Romeo had been at the Miami Seaquarium since 1956. He is now 67 years old

The Miami Seaquarium says on its website that Romeo and his partner Juliet were ‘rescued in 1956’ and are ‘local celebrities’ at the aquarium where they had lived for 66 years. 

Romeo’s partner, Juliet, with whom he shared multiple calves, was still at the Seaquarium, but she was kept in a separate ‘celebrity’ tank on the main site. 

But Demers claims that Romeo had been kept ‘all alone’ in the ‘off-limits’ Pompano pools that are closed to the public.

He added: ‘Manatees are semi-social animals and suffer psychologically when not living in pairs or groups. But Romeo remains all alone. All the time.’

Manatees can live up to an estimated age of 60 in the wild, but it is possible for them to live longer in captivity. 

In a report release earlier this month, the USDA cited the Miami Seaquarium for alleged insufficient animal care and staffing problems – and slammed them for their treatment of Romeo. 

The report said that Romeo had been housed alone in his enclosure because the three other manatees he was living with were released back into the wild in the spring. 

And despite numerous attempts to acquire another manatee the Seaquarium did not meet the requirements to do so. 

The report noted: ‘Although numerous attempts have been made to acquire another manatee it was determined the facility did not yet meet the requirements to receive another animal. 

‘Manatees are semi-social animals and do better medically and psychologically when they are housed in pairs or groups.’

Footage from April showed Romeo alone in a tank in the Pompano pools

Footage from April showed Romeo alone in a tank in the Pompano pools

He could be seen swimming into the shaded area of the tank, while two other tanks in the off-limits area stood empty

He could be seen swimming into the shaded area of the tank, while two other tanks in the off-limits area stood empty

In March last year, the lease for the site was transferred to the Dolphin Company. Since then, the USDA has issued a series of violation warnings, and findings of animals hurt and in distress. 

The most recent report accused the aquarium of issues with inadequate veterinary care, animal handling, facilities and critical separation.

Dolphins were found to have eaten concrete and zip ties, while one had broken ribs after an attack.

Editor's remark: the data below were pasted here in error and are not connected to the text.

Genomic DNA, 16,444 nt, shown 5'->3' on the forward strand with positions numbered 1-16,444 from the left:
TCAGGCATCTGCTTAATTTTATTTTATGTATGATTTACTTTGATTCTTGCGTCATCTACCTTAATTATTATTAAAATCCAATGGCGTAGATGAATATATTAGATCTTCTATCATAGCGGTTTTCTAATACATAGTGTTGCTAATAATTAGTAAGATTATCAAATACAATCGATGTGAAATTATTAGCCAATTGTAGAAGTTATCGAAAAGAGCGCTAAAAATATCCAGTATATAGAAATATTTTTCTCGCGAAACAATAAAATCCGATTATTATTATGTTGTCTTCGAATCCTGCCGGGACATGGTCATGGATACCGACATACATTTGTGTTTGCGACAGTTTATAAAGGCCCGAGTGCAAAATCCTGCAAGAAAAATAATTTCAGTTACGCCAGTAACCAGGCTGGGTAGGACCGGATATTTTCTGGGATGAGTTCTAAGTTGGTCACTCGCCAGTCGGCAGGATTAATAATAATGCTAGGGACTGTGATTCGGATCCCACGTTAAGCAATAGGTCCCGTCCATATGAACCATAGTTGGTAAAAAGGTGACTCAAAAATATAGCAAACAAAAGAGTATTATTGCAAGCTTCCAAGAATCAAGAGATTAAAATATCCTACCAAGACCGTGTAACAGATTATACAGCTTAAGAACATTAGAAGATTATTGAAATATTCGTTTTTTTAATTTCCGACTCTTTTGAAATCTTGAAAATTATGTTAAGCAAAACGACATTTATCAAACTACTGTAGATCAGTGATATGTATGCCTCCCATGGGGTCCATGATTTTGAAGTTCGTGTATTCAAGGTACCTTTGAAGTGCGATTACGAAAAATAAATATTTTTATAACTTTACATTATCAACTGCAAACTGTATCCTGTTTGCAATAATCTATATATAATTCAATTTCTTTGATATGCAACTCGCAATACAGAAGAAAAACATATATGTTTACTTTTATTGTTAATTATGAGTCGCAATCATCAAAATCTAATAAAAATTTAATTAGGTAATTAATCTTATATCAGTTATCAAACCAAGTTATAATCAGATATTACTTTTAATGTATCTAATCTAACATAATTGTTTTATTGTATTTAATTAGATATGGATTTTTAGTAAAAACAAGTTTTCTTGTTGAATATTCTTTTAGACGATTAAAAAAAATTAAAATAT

The report said the facility had ‘failed to provide proper equipment or services to ensure adequate veterinary care’ and failed ‘to maintain a marine mammal enclosure in good repair and protect the animals from injury’. 

Despite the report, the November footage showed Romeo was still alone in the tiny pool surrounded by three other empty and stained tanks.

Manatees are classed as a threatened species in the US with just 7,500 in the wild in Florida. 

The slow-moving creatures swim and rest in very shallow water and are very curious, making them vulnerable to injury by boat propellers. 

Lolita, the 'loneliest whale in the world' and the star attraction at Miami Seaquarium for decades, died aged 57

Lolita, the ‘loneliest whale in the world’ and the star attraction at Miami Seaquarium for decades, died aged 57

Experts and concerned individuals had long protested against Lolita's conditions in captivity, including the size of her 80-foot long and 35-foot wide tank

Experts and concerned individuals had long protested against Lolita’s conditions in captivity, including the size of her 80-foot long and 35-foot wide tank

Romeo was being kept in the same Seaquarium in which Lolita the orca died in March this year.

Lolita was once dubbed the ‘loneliest whale in the world’ and died aged 57, just months before her scheduled retirement. 

Experts and concerned individuals had long protested against Lolita’s conditions in captivity, including the size of her 80-foot long and 35-foot wide tank, the smallest of its kind in the US.

Just 10 years after Lolita arrived at the aquarium, her companion Hugo died of an aneurysm that was caused by repeated head trauma, earning her the title of the world’s loneliest whale.

Lolita was the oldest whale in captivity at the age of 56 and performed until 2022 when she was finally retired after falling ill.